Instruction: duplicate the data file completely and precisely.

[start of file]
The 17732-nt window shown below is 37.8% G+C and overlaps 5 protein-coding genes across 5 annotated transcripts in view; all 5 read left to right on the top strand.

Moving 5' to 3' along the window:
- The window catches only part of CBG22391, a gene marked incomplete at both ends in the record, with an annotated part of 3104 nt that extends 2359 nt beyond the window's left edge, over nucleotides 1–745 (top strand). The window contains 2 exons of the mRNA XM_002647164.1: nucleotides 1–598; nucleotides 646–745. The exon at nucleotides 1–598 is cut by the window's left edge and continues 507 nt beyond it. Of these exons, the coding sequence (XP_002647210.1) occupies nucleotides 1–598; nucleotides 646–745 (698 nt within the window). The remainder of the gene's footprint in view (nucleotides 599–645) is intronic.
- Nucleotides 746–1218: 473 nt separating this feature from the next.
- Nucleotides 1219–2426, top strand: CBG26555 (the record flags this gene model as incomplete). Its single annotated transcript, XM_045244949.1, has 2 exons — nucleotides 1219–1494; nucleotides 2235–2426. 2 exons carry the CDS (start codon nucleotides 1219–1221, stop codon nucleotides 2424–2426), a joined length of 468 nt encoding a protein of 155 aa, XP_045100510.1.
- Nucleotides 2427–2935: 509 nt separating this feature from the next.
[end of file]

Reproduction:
The 17732-nt window shown below is 37.8% G+C and overlaps 5 protein-coding genes across 5 annotated transcripts in view; all 5 read left to right on the top strand.

Moving 5' to 3' along the window:
- The window catches only part of CBG22391, a gene marked incomplete at both ends in the record, with an annotated part of 3104 nt that extends 2359 nt beyond the window's left edge, over nucleotides 1–745 (top strand). The window contains 2 exons of the mRNA XM_002647164.1: nucleotides 1–598; nucleotides 646–745. The exon at nucleotides 1–598 is cut by the window's left edge and continues 507 nt beyond it. Of these exons, the coding sequence (XP_002647210.1) occupies nucleotides 1–598; nucleotides 646–745 (698 nt within the window). The remainder of the gene's footprint in view (nucleotides 599–645) is intronic.
- Nucleotides 746–1218: 473 nt separating this feature from the next.
- Nucleotides 1219–2426, top strand: CBG26555 (the record flags this gene model as incomplete). Its single annotated transcript, XM_045244949.1, has 2 exons — nucleotides 1219–1494; nucleotides 2235–2426. 2 exons carry the CDS (start codon nucleotides 1219–1221, stop codon nucleotides 2424–2426), a joined length of 468 nt encoding a protein of 155 aa, XP_045100510.1.
- Nucleotides 2427–2935: 509 nt separating this feature from the next.